Bruce Judd of Architectural Resources Group said the existing walls were in extremely poor condition, with cracks, missing bricks and holes. 

“This is not a preservation project,” Judd said. “We are trying to preserve the memory of part of the building.” 

Wareham currently has 15 buildings on the Aquatic Park Complex related to the life and physical sciences. 

The new building would incorporate the north and south facades of the existing Copra Warehouse, adding more windows to provide natural light, which the Landmarks Preservation Commission said would change the historic nature of the old building. 

The new facades would be made out of brick precast panels and Barlow said the design would be “sympathetic” to the neighboring buildings, reflecting an old industrial look. 

The current parking to the east of the building would be partly converted into landscape, and an underground structure would provide 49 parking spaces, a net loss of six parking spaces. Disability parking for artisans who live and work next door at 800 Heinz, another Wareham property, will remain.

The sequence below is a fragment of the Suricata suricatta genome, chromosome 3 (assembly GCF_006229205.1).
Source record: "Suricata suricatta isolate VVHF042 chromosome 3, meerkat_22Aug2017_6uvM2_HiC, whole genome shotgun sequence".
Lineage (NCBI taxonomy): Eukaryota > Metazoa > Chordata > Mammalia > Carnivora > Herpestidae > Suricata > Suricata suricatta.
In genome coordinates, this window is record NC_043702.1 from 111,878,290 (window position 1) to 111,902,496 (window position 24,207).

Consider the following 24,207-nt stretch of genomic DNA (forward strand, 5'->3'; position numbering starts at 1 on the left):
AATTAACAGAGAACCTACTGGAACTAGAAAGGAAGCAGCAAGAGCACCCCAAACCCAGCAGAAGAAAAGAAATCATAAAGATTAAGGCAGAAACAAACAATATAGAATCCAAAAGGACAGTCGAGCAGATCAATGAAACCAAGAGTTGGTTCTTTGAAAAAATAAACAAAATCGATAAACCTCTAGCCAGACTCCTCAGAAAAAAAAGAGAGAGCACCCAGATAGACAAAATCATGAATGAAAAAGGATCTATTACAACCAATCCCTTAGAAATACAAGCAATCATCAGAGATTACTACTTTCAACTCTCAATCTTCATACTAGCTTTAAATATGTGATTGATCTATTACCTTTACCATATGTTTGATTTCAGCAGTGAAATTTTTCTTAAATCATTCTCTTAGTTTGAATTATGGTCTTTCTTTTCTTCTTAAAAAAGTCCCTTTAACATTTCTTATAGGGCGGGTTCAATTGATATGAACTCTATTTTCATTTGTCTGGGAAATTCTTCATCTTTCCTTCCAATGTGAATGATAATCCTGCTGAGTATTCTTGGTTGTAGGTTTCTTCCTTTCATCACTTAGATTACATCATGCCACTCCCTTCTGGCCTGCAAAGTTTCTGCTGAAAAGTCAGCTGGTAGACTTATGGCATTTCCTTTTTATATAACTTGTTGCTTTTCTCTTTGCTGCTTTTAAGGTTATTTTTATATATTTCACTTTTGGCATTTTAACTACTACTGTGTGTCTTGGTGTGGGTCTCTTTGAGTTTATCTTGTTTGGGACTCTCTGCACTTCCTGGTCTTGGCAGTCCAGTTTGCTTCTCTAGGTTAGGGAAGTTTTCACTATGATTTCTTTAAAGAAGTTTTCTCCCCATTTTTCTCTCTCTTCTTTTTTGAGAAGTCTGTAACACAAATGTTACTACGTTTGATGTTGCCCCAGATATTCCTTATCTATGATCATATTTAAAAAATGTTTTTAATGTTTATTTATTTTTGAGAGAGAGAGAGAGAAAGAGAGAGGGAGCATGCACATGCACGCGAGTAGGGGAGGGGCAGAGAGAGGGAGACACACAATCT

Garr Land & Resource Management President Kathleen Garr wrote to the zoning board, saying she would be forced to sell if they denied the project. She said the city had declared the Copra Warehouse a public nuisance in November 2002, mandating a seismic retrofit she couldn’t afford.  

“I have a strong personal attachment to the property and do not want to sell it,” said Garr, who bought the property with her husband in the mid-1980s. “Instead, I want to see it developed in a way that will benefit the community and the City of Berkeley while providing me with a regular income.” 

Barlow told zoning board members that Wareham had signed a long-term ground lease with Garr Land & Resource Management, at the end of which Garr would own all the improvements on the site. 

“We have some extraordinary and exceptional challenges with this site but it also creates an extraordinary and exceptional possibility,” Barlow said. “The City of Berkeley is crying out for research and development lab space.” 

Barlow quoted from zoning board member and university patent marketing manager Michael Alvarez Cohen’s comments at a March Planning Commission meeting about the importance of making West Berkeley’s zoning laws more tech-friendly. 

Cohen, who was absent from Thursday’s meeting, had stressed that of the more than 100 start-up companies he had worked on, most eventually left Berkeley.